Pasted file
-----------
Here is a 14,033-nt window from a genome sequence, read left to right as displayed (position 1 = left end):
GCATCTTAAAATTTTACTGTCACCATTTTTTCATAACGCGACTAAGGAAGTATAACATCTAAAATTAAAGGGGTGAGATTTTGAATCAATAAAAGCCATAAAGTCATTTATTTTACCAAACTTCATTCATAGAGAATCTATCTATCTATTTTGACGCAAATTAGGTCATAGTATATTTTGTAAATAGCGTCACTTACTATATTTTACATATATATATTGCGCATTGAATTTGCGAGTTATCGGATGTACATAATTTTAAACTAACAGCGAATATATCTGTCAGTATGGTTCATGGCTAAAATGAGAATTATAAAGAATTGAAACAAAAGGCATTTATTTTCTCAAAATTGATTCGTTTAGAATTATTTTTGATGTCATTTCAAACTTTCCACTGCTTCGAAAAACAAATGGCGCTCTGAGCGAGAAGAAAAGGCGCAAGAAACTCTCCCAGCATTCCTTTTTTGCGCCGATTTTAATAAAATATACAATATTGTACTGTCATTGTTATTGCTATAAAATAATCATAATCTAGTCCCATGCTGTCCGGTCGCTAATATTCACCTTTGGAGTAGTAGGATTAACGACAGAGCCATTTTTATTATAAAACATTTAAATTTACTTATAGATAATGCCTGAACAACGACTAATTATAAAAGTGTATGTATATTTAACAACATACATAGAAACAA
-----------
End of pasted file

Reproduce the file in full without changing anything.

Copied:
Here is a 14,033-nt window from a genome sequence, read left to right as displayed (position 1 = left end):
GCATCTTAAAATTTTACTGTCACCATTTTTTCATAACGCGACTAAGGAAGTATAACATCTAAAATTAAAGGGGTGAGATTTTGAATCAATAAAAGCCATAAAGTCATTTATTTTACCAAACTTCATTCATAGAGAATCTATCTATCTATTTTGACGCAAATTAGGTCATAGTATATTTTGTAAATAGCGTCACTTACTATATTTTACATATATATATTGCGCATTGAATTTGCGAGTTATCGGATGTACATAATTTTAAACTAACAGCGAATATATCTGTCAGTATGGTTCATGGCTAAAATGAGAATTATAAAGAATTGAAACAAAAGGCATTTATTTTCTCAAAATTGATTCGTTTAGAATTATTTTTGATGTCATTTCAAACTTTCCACTGCTTCGAAAAACAAATGGCGCTCTGAGCGAGAAGAAAAGGCGCAAGAAACTCTCCCAGCATTCCTTTTTTGCGCCGATTTTAATAAAATATACAATATTGTACTGTCATTGTTATTGCTATAAAATAATCATAATCTAGTCCCATGCTGTCCGGTCGCTAATATTCACCTTTGGAGTAGTAGGATTAACGACAGAGCCATTTTTATTATAAAACATTTAAATTTACTTATAGATAATGCCTGAACAACGACTAATTATAAAAGTGTATGTATATTTAACAACATACATAGAAACAA